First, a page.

At some point in the last 42 years, I became an idiot.
I wasn’t always an idiot. I scored 1420 on my SATs. I was a finalist for National Merit Scholar. I attended a fairly prestigious college, and earned two Certificates of Merit based on my grades.
I think I started losing my mind when I decided to go to grad school. That, in itself, was a remarkably stupid decision, but it was compounded by the fact that out of the many fine universities I could have attended, I chose to go to a well-respected Midwestern University. This was a singularly bad choice for a child of the Pacific Northwest.
Regardless of how or why it happened, it is clear that I am now an idiot. I know this because of the way my wife and children treat me. I can ask a simple question, or make some statement, and they look at me as if I have sprouted a third eye, or grown horns.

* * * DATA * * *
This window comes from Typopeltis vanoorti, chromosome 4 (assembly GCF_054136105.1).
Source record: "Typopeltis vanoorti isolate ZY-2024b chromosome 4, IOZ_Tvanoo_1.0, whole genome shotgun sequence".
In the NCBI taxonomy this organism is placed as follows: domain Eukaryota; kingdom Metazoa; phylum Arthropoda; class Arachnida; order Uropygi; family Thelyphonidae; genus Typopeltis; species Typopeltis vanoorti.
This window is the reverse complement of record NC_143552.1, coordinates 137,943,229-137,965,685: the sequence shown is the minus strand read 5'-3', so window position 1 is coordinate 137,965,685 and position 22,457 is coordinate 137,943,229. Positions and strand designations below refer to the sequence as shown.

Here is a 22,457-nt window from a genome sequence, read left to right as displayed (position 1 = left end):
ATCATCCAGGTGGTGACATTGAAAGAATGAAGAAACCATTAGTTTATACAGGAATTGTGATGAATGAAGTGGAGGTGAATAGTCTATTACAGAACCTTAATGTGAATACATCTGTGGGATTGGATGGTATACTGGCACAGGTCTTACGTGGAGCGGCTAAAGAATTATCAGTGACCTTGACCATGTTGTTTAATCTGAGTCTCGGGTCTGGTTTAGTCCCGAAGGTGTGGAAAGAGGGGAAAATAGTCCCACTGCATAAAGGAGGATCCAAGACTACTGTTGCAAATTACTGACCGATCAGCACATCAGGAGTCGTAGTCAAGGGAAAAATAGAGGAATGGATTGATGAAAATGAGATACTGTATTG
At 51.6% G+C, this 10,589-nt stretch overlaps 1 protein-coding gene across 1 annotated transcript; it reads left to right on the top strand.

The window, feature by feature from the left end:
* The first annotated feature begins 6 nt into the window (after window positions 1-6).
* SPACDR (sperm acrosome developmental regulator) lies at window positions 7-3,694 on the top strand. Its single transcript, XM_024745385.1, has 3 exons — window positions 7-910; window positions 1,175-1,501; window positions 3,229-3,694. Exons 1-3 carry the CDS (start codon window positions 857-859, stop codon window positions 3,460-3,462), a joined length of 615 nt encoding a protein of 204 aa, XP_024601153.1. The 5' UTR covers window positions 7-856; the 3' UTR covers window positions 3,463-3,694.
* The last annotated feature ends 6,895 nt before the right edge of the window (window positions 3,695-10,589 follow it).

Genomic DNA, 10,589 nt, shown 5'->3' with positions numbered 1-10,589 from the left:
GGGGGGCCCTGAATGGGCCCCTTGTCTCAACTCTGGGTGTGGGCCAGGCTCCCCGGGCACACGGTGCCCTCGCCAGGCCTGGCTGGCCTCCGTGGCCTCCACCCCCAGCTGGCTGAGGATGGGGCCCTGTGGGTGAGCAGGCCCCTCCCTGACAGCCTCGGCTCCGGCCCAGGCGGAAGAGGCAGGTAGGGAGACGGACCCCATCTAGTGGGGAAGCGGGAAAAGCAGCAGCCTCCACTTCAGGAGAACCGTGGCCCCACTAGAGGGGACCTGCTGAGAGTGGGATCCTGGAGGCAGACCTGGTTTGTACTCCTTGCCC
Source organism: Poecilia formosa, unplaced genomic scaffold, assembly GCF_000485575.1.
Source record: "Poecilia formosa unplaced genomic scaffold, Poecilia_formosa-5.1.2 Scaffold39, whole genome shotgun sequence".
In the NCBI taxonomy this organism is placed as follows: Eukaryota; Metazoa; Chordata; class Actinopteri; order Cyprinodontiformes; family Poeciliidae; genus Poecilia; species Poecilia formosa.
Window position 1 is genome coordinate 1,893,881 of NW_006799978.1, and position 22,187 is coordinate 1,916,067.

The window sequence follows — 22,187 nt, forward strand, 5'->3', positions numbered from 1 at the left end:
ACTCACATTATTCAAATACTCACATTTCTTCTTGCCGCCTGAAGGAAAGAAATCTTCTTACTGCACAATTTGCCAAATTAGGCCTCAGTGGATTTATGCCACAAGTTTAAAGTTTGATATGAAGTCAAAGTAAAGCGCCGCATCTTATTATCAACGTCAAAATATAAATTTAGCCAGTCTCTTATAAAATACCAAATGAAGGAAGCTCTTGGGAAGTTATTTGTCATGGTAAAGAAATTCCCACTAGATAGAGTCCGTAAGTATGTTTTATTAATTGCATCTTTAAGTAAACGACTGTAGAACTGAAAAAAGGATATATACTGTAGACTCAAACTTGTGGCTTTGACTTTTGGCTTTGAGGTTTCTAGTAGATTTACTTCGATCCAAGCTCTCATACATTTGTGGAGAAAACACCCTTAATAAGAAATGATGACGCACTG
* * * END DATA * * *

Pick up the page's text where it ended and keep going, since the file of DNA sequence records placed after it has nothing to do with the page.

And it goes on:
“Hey,” I can say to the Girl, “You left your backpack on the floor.”
“No I didn’t” she will say, without taking her eyes off the TV.
Although I can be looking at a backpack that is resting on the floor that has her name written on it, clearly I am mistaken. Because I am an idiot.
“Hey,” I can say to my wife, “Shouldn’t you take that piece of plastic out of the flattened cardboard?”
She will look at me with a mixture of condescension and pity. “They mix them all together anyway, remember?” she says. “You don’t have to sort them any more.”
Frankly, it’s a miracle that I can hold down a job. I can only assume some sort of Equal Opportunity program is at work, providing employment for those with impaired faculties.
I should be grateful, I suppose. I just wish I could remember what it was like when I was smart. Or at least not quite such an idiot.